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Huh, it seems plowing through miriad of copycats and lazy-ass creators CAN lead to something interesting...

There i was, sitting my day off, looking for a game to bash on in the comment section of the Neco's channel, decided to take a peek at the first part of that game's let's play and... got myself unusually enthralled by this wonderfull game.

This is the part where many might say: "Oh, come on! It's just a small, buggy RPG maker horror demo. Yeah, it looks preety, but it lives on the carcass of trial and error gameplay, try playing THAT for more than a couple of hours!" And, indeed, they will be right. This beast really is hard to handle for the hands of normal gamers for the reason of it's savage nature towards player - win'or'lose coin flips that can potentially decimate the otherwise lucky run, enemy attacks and no-escape-trap-rooms that can do the same, constant reliance on luck in terms of getting restorative items and overall chaotic structure of the gameworld rules are to blame.

The thing is... It all works in the end, at least for me. Yeah, these gamedesign decisions are usually pointed as flaws, but here, they are actually really good supplements to the main source of fun in this game, all thanks to these aspects of narrative:

1. Subtlety is strong in this one - the amount of death-screens one will face is reflected onto the game's world - notice, how almost every corpse you find has a strong resemblance to your own sprite, how every ghoul enemy pleads for death if intimidated all while wearing your distorted face, how, after failing "the save throw", you, completely decimated, can end up in the dungeon full of what looks like copies of yourself. Also, every book you read is dictated to you bo some sort of narrator, who actually tries to convince you that it is what YOU think, without any way to confirm the information yourself... As if the Mercenary (the hero of the game) is nothing but a fragile shell, manipulated into doing what the unknown entity wants.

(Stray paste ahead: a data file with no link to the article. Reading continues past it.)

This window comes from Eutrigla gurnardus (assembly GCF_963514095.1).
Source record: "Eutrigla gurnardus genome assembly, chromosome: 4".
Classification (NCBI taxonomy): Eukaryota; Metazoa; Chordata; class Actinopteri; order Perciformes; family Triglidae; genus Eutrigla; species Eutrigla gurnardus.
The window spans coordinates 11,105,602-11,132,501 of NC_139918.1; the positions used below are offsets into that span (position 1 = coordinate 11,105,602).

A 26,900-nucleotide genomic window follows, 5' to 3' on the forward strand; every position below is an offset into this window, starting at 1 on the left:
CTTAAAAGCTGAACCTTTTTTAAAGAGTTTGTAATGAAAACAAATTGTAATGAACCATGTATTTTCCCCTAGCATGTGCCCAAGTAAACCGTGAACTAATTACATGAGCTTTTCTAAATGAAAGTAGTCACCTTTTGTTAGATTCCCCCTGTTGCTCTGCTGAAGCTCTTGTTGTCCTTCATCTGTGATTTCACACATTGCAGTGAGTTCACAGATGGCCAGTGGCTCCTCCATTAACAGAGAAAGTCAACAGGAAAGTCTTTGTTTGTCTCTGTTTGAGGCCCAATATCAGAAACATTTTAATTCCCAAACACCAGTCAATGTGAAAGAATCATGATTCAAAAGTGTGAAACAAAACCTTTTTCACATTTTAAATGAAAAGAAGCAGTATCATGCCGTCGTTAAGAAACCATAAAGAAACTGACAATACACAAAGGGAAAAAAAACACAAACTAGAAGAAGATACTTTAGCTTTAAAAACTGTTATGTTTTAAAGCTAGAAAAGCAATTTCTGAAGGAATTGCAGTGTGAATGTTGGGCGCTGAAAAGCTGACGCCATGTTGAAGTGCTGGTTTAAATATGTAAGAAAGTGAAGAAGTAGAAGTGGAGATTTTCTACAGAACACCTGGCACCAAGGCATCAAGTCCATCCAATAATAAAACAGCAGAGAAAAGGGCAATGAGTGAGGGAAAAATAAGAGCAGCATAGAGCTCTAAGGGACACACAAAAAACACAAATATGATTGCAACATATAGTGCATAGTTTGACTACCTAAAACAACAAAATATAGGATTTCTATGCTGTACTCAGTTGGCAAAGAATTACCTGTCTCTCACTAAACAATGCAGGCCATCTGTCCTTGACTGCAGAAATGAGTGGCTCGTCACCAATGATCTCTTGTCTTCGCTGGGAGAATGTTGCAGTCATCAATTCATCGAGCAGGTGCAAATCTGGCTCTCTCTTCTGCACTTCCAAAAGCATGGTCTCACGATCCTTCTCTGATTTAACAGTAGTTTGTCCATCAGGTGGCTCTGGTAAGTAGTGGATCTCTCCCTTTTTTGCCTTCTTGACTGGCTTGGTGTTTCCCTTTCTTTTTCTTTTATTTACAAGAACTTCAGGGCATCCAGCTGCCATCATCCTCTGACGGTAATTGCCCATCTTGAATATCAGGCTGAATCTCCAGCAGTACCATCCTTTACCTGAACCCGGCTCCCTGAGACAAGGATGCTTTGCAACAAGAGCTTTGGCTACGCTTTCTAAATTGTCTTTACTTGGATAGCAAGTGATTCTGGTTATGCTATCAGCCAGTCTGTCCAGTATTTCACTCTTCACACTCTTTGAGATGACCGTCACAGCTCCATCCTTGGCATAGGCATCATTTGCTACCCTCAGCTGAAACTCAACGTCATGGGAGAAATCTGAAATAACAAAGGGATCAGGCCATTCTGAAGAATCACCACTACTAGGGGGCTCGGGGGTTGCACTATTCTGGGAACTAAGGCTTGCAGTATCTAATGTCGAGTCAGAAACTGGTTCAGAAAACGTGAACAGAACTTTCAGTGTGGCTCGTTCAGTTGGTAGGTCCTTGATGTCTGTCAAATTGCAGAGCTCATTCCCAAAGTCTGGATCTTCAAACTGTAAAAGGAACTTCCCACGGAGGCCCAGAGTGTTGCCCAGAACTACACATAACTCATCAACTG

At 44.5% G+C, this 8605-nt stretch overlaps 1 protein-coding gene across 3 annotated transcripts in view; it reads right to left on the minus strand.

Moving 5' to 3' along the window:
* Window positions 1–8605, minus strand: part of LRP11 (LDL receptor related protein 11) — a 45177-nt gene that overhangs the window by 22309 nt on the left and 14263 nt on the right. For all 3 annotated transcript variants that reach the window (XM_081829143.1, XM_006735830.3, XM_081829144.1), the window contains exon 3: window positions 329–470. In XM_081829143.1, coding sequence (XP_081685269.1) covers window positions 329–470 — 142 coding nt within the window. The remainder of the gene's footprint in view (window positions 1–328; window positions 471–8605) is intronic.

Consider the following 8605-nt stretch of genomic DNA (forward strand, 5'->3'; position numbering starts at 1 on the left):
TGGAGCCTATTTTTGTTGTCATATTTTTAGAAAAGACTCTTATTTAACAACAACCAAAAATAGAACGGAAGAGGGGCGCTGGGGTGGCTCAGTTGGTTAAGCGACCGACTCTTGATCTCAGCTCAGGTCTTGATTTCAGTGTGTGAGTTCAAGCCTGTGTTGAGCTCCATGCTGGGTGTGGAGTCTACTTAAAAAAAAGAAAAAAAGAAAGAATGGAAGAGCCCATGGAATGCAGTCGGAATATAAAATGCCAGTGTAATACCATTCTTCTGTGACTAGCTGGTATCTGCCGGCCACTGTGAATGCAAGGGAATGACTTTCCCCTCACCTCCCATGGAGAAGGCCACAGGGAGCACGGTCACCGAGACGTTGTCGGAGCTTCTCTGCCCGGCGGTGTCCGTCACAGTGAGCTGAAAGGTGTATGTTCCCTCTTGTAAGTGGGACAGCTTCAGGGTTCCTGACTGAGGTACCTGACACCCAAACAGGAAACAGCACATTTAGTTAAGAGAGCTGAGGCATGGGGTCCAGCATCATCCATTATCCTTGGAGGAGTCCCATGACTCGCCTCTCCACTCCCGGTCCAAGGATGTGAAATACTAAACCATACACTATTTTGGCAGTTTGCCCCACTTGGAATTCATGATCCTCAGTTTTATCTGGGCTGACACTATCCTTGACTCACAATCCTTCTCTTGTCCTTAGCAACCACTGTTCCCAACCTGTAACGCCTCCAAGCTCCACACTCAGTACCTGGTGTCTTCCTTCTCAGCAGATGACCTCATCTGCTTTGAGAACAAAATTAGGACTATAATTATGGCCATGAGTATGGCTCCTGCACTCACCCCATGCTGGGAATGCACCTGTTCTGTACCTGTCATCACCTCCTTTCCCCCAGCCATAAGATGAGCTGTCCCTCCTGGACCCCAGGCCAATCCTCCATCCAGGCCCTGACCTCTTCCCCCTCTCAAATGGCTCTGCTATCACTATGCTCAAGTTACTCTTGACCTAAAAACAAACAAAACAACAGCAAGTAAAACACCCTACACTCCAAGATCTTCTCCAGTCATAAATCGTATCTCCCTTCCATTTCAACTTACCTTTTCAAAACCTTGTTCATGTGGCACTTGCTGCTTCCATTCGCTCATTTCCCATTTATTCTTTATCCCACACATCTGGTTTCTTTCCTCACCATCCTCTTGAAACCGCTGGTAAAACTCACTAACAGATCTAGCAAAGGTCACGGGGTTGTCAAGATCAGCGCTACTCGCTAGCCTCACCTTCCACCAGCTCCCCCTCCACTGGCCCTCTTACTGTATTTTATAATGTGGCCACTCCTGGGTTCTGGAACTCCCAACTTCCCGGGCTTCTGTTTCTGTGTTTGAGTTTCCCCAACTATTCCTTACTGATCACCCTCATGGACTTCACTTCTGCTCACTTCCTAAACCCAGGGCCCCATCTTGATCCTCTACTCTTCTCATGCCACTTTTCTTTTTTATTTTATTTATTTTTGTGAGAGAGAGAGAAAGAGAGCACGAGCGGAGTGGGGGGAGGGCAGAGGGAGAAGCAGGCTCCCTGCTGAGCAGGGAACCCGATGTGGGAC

2. The overall mocking attitude of the game towards the player. So, you want to jump down the hole into the fecal pit? Sure, go ahead. Ooops, you can't get out now. Oh, you've won the coin flip? Here take this book that you already have. My my, you grew confindent enough to engage every enemy on the level? Oh, you've missed once and now you're dead, what a pity! Yeah, this game tries to pull out the rug under your feet, but does so to a certain extend. Breezing through the demo without major loses is very much possible, and is actually satisfying - being able to counter every bullshit the game throws at you makes you switch sides - you become the one mocking the game.

3. Interesting approaches to decision-making. Although few due to the game's shortness, there were some moments that made me really satisfied from the sheer ambiguosity they present. The most notable example is this - at some point, you will be given the option to trade your party-member for some sort of probable benefit. You can get a weapon, and it is really powerfull... in theory. In the end, you are left without a reliable way to dispose of Guard enemies by trading an additional life-saving attack, as said weapon won't kill them outright, and, despite it's much bigger damage, you will still have to rely on dismemberment in order to not die in 1 hit. And you soon find out that your standart sword is as efficient at dismembement as that overkill weapon. Plus, you get it at the end of the demo. Haw, haw!

These three points alone are enough to hook me up on this game and to stay hopefull for it's eventuall full release. This may very well turn out to be the new Witch's house, Mogeko Castle, Middens or Ib and become the first one with the most complex gameplay so far. My hopes are high for this game, and i really wish for it to become more than a demo.